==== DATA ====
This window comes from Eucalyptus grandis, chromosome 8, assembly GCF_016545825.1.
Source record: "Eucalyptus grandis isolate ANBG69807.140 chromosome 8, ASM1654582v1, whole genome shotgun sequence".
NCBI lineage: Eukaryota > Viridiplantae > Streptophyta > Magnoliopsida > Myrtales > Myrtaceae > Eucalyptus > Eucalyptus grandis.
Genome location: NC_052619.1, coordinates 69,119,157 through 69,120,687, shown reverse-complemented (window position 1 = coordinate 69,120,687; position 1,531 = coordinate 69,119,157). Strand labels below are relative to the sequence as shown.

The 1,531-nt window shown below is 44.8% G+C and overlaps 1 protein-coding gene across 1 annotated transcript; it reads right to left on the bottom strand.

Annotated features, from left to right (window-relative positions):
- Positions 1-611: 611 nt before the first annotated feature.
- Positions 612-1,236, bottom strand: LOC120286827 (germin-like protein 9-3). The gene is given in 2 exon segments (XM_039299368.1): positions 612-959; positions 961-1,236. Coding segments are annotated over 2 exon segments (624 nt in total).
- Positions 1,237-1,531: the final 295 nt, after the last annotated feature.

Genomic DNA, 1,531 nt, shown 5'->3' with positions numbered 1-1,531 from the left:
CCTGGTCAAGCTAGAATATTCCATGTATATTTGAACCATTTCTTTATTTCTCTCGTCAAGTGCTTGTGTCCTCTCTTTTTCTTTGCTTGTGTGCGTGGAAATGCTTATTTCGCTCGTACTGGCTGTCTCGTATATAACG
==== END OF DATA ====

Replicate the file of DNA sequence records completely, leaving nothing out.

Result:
This window comes from Eucalyptus grandis, chromosome 8, assembly GCF_016545825.1.
Source record: "Eucalyptus grandis isolate ANBG69807.140 chromosome 8, ASM1654582v1, whole genome shotgun sequence".
NCBI lineage: Eukaryota > Viridiplantae > Streptophyta > Magnoliopsida > Myrtales > Myrtaceae > Eucalyptus > Eucalyptus grandis.
Genome location: NC_052619.1, coordinates 69,119,157 through 69,120,687, shown reverse-complemented (window position 1 = coordinate 69,120,687; position 1,531 = coordinate 69,119,157). Strand labels below are relative to the sequence as shown.

The 1,531-nt window shown below is 44.8% G+C and overlaps 1 protein-coding gene across 1 annotated transcript; it reads right to left on the bottom strand.

Annotated features, from left to right (window-relative positions):
- Positions 1-611: 611 nt before the first annotated feature.
- Positions 612-1,236, bottom strand: LOC120286827 (germin-like protein 9-3). The gene is given in 2 exon segments (XM_039299368.1): positions 612-959; positions 961-1,236. Coding segments are annotated over 2 exon segments (624 nt in total).
- Positions 1,237-1,531: the final 295 nt, after the last annotated feature.

Genomic DNA, 1,531 nt, shown 5'->3' with positions numbered 1-1,531 from the left:
CCTGGTCAAGCTAGAATATTCCATGTATATTTGAACCATTTCTTTATTTCTCTCGTCAAGTGCTTGTGTCCTCTCTTTTTCTTTGCTTGTGTGCGTGGAAATGCTTATTTCGCTCGTACTGGCTGTCTCGTATATAACG